B.C.’s health ministry has been updating its most telling public indicator of its “worst case scenario” for serious COVID-19 cases, by holding more than 4,000 acute-care hospital beds open even as its hospitalized cases are holding steady at fewer than 150.
Hospital bed occupancy in B.C. has run at more than 100 per cent for many years, with overflow systems for surgery and other patients. As of April 6 the bed occupancy was 58.8 per cent, with 4,422 beds available, and 53.3 per cent of critical care and intensive care unit beds were occupied.
Postponing thousands of elective surgeries has helped clear hospital capacity, as has a significant drop in the number of patients coming into emergency rooms. There were 2,995 ER patients on April 5, fewer than half of the cases recorded in B.C. hospitals on March 9, Health Minister Adrian Dix said.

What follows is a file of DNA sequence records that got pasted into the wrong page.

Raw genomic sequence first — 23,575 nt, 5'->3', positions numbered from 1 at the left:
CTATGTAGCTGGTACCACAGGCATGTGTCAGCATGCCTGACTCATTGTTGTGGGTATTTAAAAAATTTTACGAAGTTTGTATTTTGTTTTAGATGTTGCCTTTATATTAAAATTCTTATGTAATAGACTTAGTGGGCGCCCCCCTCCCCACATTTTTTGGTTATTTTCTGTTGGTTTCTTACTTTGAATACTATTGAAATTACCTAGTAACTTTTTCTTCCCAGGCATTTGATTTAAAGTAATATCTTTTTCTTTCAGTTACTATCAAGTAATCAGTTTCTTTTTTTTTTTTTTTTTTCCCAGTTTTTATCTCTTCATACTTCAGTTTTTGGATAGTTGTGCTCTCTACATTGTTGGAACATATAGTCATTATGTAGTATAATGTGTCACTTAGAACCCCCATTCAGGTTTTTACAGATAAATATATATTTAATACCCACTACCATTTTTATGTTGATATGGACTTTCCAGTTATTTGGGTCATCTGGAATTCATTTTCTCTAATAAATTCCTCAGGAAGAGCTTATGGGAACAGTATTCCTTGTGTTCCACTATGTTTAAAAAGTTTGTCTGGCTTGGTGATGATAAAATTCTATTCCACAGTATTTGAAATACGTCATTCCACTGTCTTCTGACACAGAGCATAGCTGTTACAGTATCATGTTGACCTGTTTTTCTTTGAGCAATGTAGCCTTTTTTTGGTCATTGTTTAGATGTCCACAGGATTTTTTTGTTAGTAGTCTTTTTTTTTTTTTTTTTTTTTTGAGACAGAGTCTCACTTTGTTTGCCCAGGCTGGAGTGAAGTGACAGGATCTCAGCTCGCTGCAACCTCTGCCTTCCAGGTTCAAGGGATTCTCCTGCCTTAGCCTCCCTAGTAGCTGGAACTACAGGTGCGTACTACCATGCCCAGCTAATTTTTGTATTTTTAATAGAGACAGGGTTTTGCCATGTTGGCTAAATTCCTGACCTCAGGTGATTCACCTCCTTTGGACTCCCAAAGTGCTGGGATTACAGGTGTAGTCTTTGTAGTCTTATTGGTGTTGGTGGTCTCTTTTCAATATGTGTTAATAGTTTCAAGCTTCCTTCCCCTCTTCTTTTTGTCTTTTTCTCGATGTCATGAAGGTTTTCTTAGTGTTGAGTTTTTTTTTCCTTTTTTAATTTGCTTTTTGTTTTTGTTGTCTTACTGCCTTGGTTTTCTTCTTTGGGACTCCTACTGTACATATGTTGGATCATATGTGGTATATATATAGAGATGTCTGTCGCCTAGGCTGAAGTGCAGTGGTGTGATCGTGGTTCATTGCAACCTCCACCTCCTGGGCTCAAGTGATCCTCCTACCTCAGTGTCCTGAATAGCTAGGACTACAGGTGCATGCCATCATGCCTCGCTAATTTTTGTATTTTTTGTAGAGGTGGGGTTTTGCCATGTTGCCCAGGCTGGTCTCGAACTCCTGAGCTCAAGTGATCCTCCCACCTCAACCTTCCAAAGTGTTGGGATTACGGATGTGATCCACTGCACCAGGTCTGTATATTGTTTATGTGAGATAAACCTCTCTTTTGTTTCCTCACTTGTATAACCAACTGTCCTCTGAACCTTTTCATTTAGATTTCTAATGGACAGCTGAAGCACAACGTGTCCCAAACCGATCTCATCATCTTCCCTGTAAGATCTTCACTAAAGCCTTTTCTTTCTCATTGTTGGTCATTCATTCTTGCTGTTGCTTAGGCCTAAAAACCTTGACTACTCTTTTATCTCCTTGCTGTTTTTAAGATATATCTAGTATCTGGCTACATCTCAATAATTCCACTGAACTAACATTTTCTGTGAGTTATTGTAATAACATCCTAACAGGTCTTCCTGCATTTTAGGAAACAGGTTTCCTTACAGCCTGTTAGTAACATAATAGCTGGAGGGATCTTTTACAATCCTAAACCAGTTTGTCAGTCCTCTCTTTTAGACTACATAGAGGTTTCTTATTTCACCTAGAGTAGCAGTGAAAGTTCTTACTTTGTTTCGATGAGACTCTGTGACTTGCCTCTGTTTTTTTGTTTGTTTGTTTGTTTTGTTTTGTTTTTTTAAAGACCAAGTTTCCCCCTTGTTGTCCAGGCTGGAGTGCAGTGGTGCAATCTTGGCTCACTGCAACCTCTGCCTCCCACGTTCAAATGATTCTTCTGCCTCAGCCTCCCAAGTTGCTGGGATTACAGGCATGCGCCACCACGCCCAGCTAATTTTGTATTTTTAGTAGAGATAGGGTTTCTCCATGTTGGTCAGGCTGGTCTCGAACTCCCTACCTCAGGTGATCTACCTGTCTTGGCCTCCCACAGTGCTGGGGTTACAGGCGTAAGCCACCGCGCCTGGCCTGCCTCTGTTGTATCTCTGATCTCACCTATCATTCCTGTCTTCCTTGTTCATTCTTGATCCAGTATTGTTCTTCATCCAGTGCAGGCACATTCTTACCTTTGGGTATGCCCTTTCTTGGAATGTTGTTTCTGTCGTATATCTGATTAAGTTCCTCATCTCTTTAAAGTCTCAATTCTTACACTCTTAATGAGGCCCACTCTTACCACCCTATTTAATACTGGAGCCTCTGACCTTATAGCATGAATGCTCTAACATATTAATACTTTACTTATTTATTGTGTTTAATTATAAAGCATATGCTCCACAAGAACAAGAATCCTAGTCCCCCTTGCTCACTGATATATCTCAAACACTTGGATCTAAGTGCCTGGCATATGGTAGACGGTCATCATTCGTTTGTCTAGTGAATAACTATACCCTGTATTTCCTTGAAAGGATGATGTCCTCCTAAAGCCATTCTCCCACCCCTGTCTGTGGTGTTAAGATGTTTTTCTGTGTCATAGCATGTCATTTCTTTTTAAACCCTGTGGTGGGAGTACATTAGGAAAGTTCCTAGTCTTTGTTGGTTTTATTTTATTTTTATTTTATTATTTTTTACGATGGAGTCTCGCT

On Mar 27 I reported that #BC had 457 adult critical care ventilators in our inventory.— Adrian Dix (@adriandix) April 7, 2020
I'm pleased to say that just over a wk later we now have 620. 33 of our newly-purchased critical ventilators are ready to go+55 new ventilators arrived today from national emergency supply
There were 140 people in hospital with COVID-19 related illness as of April 6. “That’s slightly above Sunday when it was 137, and slightly below Saturday when it was 149,” Dix said.
By region, there were 63 hospitalized patients in Fraser Health, 49 in Vancouver Coastal, 13 in Interior Health, 11 in Island Health and four in the Northern Health Authority.
Provincial health officer Dr. Bonnie Henry acknowledged that B.C.’s newly detected cases are slowing down, with 26 positive tests as of April 4 and another 37 on April 5. She credited early moves by B.C. to restrict community contact.
“It’s very hard to know exactly why,” Henry said. “We took a lot of measures quite early. We were one of the first provinces to have cases here, and we spent a lot of time doing wide testing, and putting out those sparks that were related to people coming in from other countries and bringing this disease with them.
“Some parts of it are luck, and some parts of it are being prepared, but we were able to, I believe, not have a lot of community spread before we recognized that we had some community transmission and put on the very restrictive measures just prior to our March break.”